One of the biggest changes in how I cook in the last few years-- partly from learning so much more here and other places, partly from reading that passage which has stuck with me-- is that I don't do what I used to do a lot, buy some anonymous chicken breast, buy a jar of pseudo-Indian or Thai sauce, cook it together-- or get too busy to cook it until it's gone bad and throw it away, no big deal. I'm much more likely to buy whole animals, or less common parts of animals, and cook specifically to get what's best out of them-- to respect them and the life that was taken from them for me by not wasting the meat and by making the best thing out of them that I can.
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  • Post #48 - October 12th, 2007, 7:08 pm
    Post #48 - October 12th, 2007, 7:08 pm Post #48 - October 12th, 2007, 7:08 pm
    Mike G wrote:My mom still rags about the fake Cool Whip we bought there once for Thanksgiving dinner, years ago. I point out that "fake Cool Whip" is redundant, but it doesn't stop her.

    :lol: Mike, that should be a quote...
  • Post #49 - October 20th, 2007, 5:01 pm
    Post #49 - October 20th, 2007, 5:01 pm Post #49 - October 20th, 2007, 5:01 pm
    I made a first-visit to the Whole Foods location at Halsted St. and Waveland Ave. and I'm impressed with what I saw. I think it's the nicest Whole Foods I've been into (not that I visit many very often).
  • Post #50 - October 22nd, 2007, 8:39 am
    Post #50 - October 22nd, 2007, 8:39 am Post #50 - October 22nd, 2007, 8:39 am
    I shop at the Palatine WF which is a bit of a dinosaur. I'm counting the days until their new and improved store opens further north on Rand Rd. when they'll actually have aisles that are wide enough for two carts to pass simultaneously. At any rate, while that is not my regular grocery store, I always find shopping there a pleasant experience. The staff is very friendly. If I'm looking for something, it's not uncommon for an employee to ask what I'm looking for and then go and try and find it for me. The produce is great, the cheese counter is most helpful and since I usually go there to buy fish, the guys at the fish counter are always friendly and chatty. Other than the physical plant, I love the store.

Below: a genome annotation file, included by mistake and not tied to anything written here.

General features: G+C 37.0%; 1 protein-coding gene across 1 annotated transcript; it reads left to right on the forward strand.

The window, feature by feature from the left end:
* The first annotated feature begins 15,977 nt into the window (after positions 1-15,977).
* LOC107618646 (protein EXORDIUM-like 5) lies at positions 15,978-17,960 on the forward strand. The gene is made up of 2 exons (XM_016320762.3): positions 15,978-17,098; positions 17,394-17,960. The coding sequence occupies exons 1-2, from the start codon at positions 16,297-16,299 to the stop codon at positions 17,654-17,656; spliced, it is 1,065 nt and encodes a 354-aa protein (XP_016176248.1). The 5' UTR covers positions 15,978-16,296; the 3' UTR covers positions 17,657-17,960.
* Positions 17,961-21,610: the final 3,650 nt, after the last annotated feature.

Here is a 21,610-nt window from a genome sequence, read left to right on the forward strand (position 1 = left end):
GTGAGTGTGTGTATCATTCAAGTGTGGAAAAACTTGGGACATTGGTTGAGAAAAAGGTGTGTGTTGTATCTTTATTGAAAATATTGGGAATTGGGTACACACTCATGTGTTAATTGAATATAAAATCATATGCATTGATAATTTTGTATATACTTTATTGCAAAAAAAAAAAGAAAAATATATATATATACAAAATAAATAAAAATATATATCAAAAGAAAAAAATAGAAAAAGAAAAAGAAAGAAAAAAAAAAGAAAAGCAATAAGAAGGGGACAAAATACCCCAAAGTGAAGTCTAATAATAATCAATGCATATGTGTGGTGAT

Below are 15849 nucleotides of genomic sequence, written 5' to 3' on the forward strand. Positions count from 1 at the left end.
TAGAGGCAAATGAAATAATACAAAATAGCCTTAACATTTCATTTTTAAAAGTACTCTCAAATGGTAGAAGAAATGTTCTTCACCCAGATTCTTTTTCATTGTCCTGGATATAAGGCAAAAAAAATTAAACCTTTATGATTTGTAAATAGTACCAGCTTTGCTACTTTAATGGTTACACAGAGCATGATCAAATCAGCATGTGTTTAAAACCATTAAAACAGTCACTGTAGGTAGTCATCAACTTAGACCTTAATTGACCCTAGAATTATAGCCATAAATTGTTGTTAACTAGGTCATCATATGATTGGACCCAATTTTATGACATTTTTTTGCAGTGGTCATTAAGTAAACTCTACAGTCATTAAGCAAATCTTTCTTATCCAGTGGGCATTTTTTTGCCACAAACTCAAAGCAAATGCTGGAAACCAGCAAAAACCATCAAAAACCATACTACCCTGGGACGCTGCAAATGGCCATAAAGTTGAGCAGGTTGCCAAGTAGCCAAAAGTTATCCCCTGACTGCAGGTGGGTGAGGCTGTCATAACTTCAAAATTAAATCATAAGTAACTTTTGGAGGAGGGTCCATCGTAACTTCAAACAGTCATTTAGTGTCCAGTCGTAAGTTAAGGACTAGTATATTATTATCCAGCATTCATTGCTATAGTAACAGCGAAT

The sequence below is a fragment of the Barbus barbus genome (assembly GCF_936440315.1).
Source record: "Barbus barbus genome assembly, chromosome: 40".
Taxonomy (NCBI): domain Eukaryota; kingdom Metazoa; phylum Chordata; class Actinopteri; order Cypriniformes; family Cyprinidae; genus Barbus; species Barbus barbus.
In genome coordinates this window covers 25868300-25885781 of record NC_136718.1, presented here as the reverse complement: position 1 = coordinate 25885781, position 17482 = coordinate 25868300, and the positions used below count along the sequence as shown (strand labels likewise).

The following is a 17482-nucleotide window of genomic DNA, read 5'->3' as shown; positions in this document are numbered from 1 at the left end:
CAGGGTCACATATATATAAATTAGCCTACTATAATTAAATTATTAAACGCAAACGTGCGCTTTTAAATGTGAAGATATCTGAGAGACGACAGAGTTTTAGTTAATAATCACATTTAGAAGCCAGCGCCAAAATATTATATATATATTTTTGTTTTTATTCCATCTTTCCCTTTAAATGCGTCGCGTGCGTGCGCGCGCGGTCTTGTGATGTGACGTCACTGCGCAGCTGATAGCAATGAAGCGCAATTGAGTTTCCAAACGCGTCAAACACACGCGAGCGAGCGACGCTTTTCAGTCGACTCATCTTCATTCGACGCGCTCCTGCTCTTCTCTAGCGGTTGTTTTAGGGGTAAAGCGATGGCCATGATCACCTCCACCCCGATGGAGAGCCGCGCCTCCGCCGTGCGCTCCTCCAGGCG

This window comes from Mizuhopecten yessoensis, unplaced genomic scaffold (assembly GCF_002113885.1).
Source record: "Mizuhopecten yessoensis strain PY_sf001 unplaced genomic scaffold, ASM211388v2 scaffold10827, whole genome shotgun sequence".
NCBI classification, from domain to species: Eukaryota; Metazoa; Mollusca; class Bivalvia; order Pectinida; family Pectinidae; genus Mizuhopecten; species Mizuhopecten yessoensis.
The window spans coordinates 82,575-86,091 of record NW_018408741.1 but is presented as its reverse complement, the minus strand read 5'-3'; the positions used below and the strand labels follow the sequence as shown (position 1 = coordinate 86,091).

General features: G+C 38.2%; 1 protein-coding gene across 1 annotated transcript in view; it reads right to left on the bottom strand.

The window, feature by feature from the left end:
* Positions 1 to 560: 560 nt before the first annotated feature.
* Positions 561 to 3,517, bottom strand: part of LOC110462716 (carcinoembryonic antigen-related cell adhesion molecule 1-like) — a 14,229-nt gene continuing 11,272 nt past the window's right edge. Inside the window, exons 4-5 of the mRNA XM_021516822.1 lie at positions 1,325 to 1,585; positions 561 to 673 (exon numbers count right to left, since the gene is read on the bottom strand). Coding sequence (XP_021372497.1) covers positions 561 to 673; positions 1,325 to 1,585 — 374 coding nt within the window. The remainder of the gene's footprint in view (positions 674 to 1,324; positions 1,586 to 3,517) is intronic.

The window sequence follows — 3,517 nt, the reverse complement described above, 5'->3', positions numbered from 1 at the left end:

• Post #51 - October 22nd, 2007, 8:45 am
    Post #51 - October 22nd, 2007, 8:45 am Post #51 - October 22nd, 2007, 8:45 am
    Kwe730 wrote:I shop at the Palatine WF which is a bit of a dinosaur. I'm counting the days until their new and improved store opens further north on Rand Rd. when they'll actually have aisles that are wide enough for two carts to pass simultaneously. At any rate, while that is not my regular grocery store, I always find shopping there a pleasant experience. The staff is very friendly. If I'm looking for something, it's not uncommon for an employee to ask what I'm looking for and then go and try and find it for me. The produce is great, the cheese counter is most helpful and since I usually go there to buy fish, the guys at the fish counter are always friendly and chatty. Other than the physical plant, I love the store.
    I will say, WF and Fox and Obel do the same thing which I love. When I ask for something, they generally don't point or tell me an aisle number, they go there and show me where it is. BIG pet peeve is pointing in a general direction and saying "it's in aisle 34, good luck"
    is making all his reservations under the name Steve Plotnicki from now on.
  • Post #52 - October 22nd, 2007, 12:49 pm
    Post #52 - October 22nd, 2007, 12:49 pm Post #52 - October 22nd, 2007, 12:49 pm
    I will say, WF and Fox and Obel do the same thing which I love. When I ask for something, they generally don't point or tell me an aisle number, they go there and show me where it is. BIG pet peeve is pointing in a general direction and saying "it's in aisle 34, good luck"


    The supermarket I most often shop at is the Jewel at Howard & Kedzie in Evanston. When I ask for something I'm almost always taken to the exact spot where it's located - by whomever it is I stop to ask the question. About a year ago the store put-on a full-time staff person whose sole job it is to wander about to answer shopper questions, to take you to what you're looking for, etc. The change in service has been well-received from by others, as well as myself what I've observed.
  • Post #53 - October 22nd, 2007, 1:31 pm
    Post #53 - October 22nd, 2007, 1:31 pm Post #53 - October 22nd, 2007, 1:31 pm
    Things Whole Foods carries that most of its employees seem to not be aware of:

    Cheesecloth.
    Twine.
    Frozen veal stock.
    Chicken backs.

    I was very pleased to find them all, but it was a bit of a hunt tracking down the cheesecloth and twine.
    Ed Fisher
    my chicago food photos

    RIP LTH.
  • Post #54 - October 22nd, 2007, 3:34 pm
    Post #54 - October 22nd, 2007, 3:34 pm Post #54 - October 22nd, 2007, 3:34 pm
    gleam wrote:Things Whole Foods carries that most of its employees seem to not be aware of:

    Cheesecloth.
    Twine.
    Frozen veal stock.
    Chicken backs.